For a sense of Bezae’s close relationships in the Greek tradition, I will turn to the data in Text und Textwert (= TUT) from which I have constructed of a table of closely-related witnesses for Acts, described in a previous post. [1] Using the open-source graphing application, Gephi, I have made a graph depicting the structure of the Greek tradition of Acts based on close relationships between witnesses. The ten witnesses most closely related to Bezae in Acts (1162, 623, 619, 2718, 08, 945, 1704, 1751, 1884, and 2412) are indicated with yellow arrows and arranged in four groups, each with a distinct profile.

Acts Gruppierung (excluding 1-2, bezae)


In the graph, nodes represent witnesses, while the edges denote close relationships and node size reflects the number of close relationships for a witness. Witnesses are color-coded according to “Lesarten 1 1/2 value” with purple farthest from the Majority Text and red closest. Note that some witness groups have no close relationships to witnesses in the main graph and hence they are not connected to the main graph. Some witnesses do not appear at all in the graph, either because they are not extant in enough test passages (such as P38 or P127) or because they have no closely-related witnesses (such as Bezae). A PDF version of the graph is available.


To suggest a tentative interpretation, we might note that witnesses of the so-called “Alexandrian” tradition (represented by purple nodes) appear in the center around a core of P74, Sinaiticus, and Vaticanus. Just above this “Alexandrian” group, a second group (with blue nodes) appears to the left of MS 1739. A third, smaller group (of green nodes) centered around MS 206 lies above the blue nodes. If we assume that the “Alexandrian” group represents the initial text (with a direction of flow towards the Byzantine tradition — represented here by the Majority Text), these “blue” and “green” groups appear to have developed in sequence through a natural but fairly controlled process of transmission. Below the “Alexandrian” group, the tradition quickly branches in a variety of directions into groups that are not as tightly connected, perhaps indicating a less-controlled pattern of transmission.

The large, tightly-coupled cluster (of red nodes) apparently representing the early Byzantine tradition seems not to connect to the main group based on our criteria. My guess is this group would connect near the bottom of the graph (near the orange nodes) if we lowered our thresholds for the Gruppierung criteria or counted 1/2 readings as non-majority. While there are many factors to consider, the radiating pattern seems consistent with models based on an “Alexandrian” initial text. (However, I would welcome alternative interpretations in the comments.)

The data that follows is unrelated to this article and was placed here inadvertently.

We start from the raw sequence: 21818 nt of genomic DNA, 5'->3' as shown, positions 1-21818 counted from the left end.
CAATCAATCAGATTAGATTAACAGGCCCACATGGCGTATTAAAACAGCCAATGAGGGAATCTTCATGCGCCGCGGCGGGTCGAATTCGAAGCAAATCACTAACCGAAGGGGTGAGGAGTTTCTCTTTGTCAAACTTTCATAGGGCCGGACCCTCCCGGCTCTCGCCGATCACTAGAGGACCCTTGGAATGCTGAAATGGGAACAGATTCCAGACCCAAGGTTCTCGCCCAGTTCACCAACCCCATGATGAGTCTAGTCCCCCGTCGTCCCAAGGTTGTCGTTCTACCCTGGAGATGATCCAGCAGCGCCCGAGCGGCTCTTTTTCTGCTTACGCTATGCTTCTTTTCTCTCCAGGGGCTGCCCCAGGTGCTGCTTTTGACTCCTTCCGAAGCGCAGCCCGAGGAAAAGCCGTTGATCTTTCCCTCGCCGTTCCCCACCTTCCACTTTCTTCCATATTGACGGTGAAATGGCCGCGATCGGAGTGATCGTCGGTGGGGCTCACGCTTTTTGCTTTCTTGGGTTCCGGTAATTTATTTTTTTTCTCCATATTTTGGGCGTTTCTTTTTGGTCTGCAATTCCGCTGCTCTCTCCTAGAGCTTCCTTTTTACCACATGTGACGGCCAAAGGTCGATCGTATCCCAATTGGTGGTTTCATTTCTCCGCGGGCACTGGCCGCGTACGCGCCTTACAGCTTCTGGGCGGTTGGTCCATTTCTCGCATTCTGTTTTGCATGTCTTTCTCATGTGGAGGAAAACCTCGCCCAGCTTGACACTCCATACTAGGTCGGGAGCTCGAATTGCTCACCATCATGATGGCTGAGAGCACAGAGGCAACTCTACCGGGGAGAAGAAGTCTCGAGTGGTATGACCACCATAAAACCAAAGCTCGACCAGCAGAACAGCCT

The precise place of Bezae’s text is somewhat difficult to determine because it is no more than 36% related to any other witnesses that appear in the Gruppierung data. [2] In fact, given Bezae’s isolation and lack of close relationships, it is difficult to envision a natural transmissional pathway to (or from) Bezae’s profile from any other place in the tradition (as I suggested in my earlier reply to James Snapp Jr.). This disconnect with the rest of the tradition suggests that the variations we see in Bezae may have been introduced artificially by processes other than simple copying.

[1] This table is modeled on the Gruppierung nach Übereinstimmungsquoten tables found in the four TUT volumes on the gospels.

[2] This problem is discussed at the end of volume 1 in the TUT of Acts.

(revised) Top 10 Closest Greek MSS to Bezae in Acts

Important Note: This post supersedes a previous post that used an erroneous calculation to compute the Gruppierung nach Übereinstimmungsquoten table for Acts. Note that the figures here are still preliminary.

Here are the (revised) top 10 closest Greek MSS to Bezae in Acts based on the computed Gruppierung data:

GA Non-Majority % Total % Profile
1162 36.4% (8/22) 34.7% (25/72) 18.4 23 26 42.4 46 57 61 74
623 35.3% (6/17) 32.1% (17/53) 23 26 42.4 46 57 62
619 35.0% (7/20) 30.9% (17/55) 23 26 42.4 46 57 61 74
2718 33.3% (6/18) 30.6% (19/62) 23 42.4 46 57 62 68.3
08 31.8% (7/22) 34.7% (25/72) 2 18.4 25.3 26 46 61 62
945 31.8% (7/22) 31.9% (23/72) 18.4 21 23 26 46 57 68.3
1704 31.8% (7/22) 31.9% (23/72) 18.4 21 23 26 46 57 68.3
1751 31.8% (7/22) 31.9% (23/72) 18.4 21 23 46 57 61 68.3
1884 31.8% (7/22) 32.9% (23/70) 2 15.4 25.3 26 46 61 62
2412 31.8% (7/22) 37.5% (27/72) 23 42.4 46 49.4 57 62 72.4